04 February 2011

A Leadership of Empaths

I wrote, a while back in a post called 'Cognitive Democracy', about the idea of intensive psychological evaluation of political candidates in order to find out their true motivations, before they ever have a chance to gain power.

My proposed barrage of tests was something of a blunt instrument in that the specifics of the testing methods were a little ill-defined. My interest in the subject of empathy has now led me to think that the ability to empathise is one of the main defining characteristics of an emotionally-rounded human being. Perhaps, then, scientific evidence of this ability in a given individual should form the core of the "fitness for Office" evaluation.

The definition of what constitutes true empathy may be a human construct but the faculty to empathise is formed of real structures in the brain. It seems odd for me to have to point this out, as it seems self-evident. But empathy strikes many as a woolly concept, too mired in Freudian psychobabble and gender stereotyping to take seriously as a measure of worth. Regardless of these outdated views, progress towards a scientific understanding of the 'mechanics' of empathy has moved on apace.

I remember being fascinated and delighted to find out, a few years ago, about the existence of what became known as 'mirror neurons'. These are a class of neurons that fire both when an animal is undertaking a given action itself and when it observes that action being undertaken by another. Scientific opinion on the role of mirror neurons in empathy, is divided. But it's clear why scientists might form such a hypothesis. If we see another creature, particularly another human, experiencing physical or emotional pain it's likely that the overall strength of our resulting mirror neuron firing can be correlated with the strength of what one might call our 'empathic response'.

In summation of the above, this hypothesis suggests that if we have trouble 'mirroring' the feelings of others then we have may be unable to sustain a coherent 'theory of mind' about them and, therefore, may be unable to relate to them as thinking, feeling entities in their own right. This brings to mind Kant's 'Categorical Imperative': "The second premise is that conduct is "right" if it treats others as ends in themselves and not as means to an end (the "Second Maxim")".

But I didn't intend this to meander off into philosophy. The point is that empathy is not a philosophical construct but a physical reality. In the above example it follows that if your mirror neurons are few in number you may find yourself physically unable to empathise. Even if the mirror neuron hypothesis is not completely correct it is still the case that we now have scientific methods for measuring empathic response. Recent studies, such as this one undertaken at Columbia University, have mapped the brain regions involved using functional MRI. As Dr Michael Mosley found in his recent BBC series The Brain: A Secret History, discovering via fMRI that your empathic response is weaker than you had led yourself to believe, can be an uncomfortable experience.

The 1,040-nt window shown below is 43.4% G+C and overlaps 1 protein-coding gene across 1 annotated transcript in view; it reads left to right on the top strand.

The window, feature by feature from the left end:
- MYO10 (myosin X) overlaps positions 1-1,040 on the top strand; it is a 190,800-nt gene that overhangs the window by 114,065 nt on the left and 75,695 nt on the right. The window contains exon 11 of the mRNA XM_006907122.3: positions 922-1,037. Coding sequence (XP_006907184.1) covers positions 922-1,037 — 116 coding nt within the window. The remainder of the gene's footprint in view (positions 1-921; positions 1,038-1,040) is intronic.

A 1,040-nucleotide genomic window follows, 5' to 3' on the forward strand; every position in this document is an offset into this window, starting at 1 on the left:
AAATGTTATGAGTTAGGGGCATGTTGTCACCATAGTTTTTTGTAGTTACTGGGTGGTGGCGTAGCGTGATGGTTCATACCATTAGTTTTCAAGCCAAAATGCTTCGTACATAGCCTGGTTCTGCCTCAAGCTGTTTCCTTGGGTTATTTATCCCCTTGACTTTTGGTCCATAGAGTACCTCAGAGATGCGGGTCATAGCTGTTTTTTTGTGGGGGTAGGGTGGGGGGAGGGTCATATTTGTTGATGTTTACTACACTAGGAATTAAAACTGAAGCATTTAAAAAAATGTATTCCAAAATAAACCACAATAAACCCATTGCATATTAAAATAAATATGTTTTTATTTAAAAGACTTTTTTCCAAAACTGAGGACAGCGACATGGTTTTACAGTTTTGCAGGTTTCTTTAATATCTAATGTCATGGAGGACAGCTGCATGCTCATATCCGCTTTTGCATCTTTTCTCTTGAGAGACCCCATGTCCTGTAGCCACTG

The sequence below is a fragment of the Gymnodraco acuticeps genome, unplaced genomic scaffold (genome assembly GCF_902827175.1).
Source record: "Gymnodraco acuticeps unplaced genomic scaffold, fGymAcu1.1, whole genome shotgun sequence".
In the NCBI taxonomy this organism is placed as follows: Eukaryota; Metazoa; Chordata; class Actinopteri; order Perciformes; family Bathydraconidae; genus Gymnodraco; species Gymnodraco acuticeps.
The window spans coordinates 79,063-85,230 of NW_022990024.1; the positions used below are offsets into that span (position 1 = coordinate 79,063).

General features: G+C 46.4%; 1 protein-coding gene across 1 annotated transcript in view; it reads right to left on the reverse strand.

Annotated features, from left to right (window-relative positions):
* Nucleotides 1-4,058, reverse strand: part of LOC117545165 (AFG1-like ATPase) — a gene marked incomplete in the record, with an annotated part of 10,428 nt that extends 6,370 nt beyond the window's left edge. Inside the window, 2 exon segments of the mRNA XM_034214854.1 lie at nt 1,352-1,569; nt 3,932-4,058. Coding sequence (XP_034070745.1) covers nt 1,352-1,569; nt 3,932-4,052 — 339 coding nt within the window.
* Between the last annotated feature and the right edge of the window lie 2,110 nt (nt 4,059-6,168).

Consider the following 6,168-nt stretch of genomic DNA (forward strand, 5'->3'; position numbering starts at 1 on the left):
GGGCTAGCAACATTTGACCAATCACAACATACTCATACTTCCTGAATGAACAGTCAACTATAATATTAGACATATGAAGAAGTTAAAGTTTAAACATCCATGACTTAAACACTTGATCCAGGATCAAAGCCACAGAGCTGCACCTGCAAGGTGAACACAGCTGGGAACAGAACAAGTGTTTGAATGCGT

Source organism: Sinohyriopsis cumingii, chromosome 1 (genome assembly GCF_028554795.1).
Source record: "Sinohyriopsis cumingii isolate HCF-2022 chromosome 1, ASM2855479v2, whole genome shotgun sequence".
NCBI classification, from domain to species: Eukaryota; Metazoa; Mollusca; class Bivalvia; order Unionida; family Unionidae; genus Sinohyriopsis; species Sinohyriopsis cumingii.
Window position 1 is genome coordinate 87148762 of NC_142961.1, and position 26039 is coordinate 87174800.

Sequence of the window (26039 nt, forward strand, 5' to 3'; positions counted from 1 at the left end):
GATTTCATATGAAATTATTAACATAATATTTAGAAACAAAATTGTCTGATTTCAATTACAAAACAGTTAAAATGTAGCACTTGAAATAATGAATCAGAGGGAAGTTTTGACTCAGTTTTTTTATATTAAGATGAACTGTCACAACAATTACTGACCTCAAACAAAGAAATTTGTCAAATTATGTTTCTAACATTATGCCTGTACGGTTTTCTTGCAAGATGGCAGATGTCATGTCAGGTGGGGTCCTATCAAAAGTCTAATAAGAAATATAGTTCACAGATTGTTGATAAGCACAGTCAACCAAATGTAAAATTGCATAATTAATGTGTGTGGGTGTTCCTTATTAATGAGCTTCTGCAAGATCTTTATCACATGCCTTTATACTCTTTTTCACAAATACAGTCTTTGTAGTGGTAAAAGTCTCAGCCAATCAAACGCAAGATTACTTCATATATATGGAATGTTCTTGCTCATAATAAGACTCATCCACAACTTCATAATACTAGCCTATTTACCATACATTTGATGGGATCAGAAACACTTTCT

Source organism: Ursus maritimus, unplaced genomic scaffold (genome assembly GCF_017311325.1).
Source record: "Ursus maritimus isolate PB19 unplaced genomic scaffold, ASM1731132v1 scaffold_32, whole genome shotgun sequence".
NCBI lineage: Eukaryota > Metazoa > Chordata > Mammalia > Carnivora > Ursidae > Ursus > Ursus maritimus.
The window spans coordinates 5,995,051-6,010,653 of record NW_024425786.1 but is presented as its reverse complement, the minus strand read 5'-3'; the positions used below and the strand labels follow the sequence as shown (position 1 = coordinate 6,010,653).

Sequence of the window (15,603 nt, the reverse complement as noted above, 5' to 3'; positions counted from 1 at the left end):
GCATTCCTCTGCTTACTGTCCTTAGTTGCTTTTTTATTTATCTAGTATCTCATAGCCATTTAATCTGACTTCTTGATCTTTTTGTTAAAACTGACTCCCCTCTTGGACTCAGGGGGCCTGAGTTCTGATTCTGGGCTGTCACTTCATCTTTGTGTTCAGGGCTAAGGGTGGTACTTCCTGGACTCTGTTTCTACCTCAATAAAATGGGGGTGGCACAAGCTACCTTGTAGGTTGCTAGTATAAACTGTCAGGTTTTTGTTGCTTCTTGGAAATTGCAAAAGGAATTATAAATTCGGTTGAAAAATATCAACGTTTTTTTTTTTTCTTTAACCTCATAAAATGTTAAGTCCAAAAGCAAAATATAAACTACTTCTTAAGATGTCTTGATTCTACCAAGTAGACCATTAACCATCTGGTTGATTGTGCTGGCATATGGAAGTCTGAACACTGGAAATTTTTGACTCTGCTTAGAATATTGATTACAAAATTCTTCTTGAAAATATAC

It's interesting to note that, as well as regions of the parietal and premotor cortex, some regions responsible for the control of our own emotional responses, were involved. This could be interpreted as an indication that the empathic response is a highly evolved one, bearing little relation to the 'gut emotional responses' of 'old brain' areas such as the amygdala. I like to think of empathy as the ability to emoting with your new brain, rather than your old one. In fact being an 'amygdaloid' (a potential term for an amygdalocentric person) might strongly mitigate against the development of a healthy empathic response.

So we now have the tools to identify individuals with weak empathic response. What are the implications of this and how do we use the knowledge responsibly? I would argue that not using it to test those who seek great power, would be a dereliction of duty. In this scenario we have the ability to get closer to the core of an individual's 'theory of mind'. Not to humiliate them by peeling away their mental defenses but to understand them more clearly, in order to see that what some may perceive as a strength is actually a weakness. I would like to think that treatments could be developed in order to help such people to relate to their world in a fuller and more fruitful way.

Humans lacking empathy may be wandering in a dark and terrible place: They exist in a world that they cannot understand, separated from the rest of humanity, deluged by a continuous flow of the apparently meaningless emotional outpourings of others. They cannot understand that the ability to empathise enriches our lives and allows us to see the similarities between ourselves and others, thus enabling us to dream of richer things than power and privilege. But perhaps these thoughts never even cross their minds.

Those that can empathise strongly with the plight of others less fortunate than themselves, and can turn that emotion into positive action, are a healing force in the world. Those that cannot empathise need help, not power.

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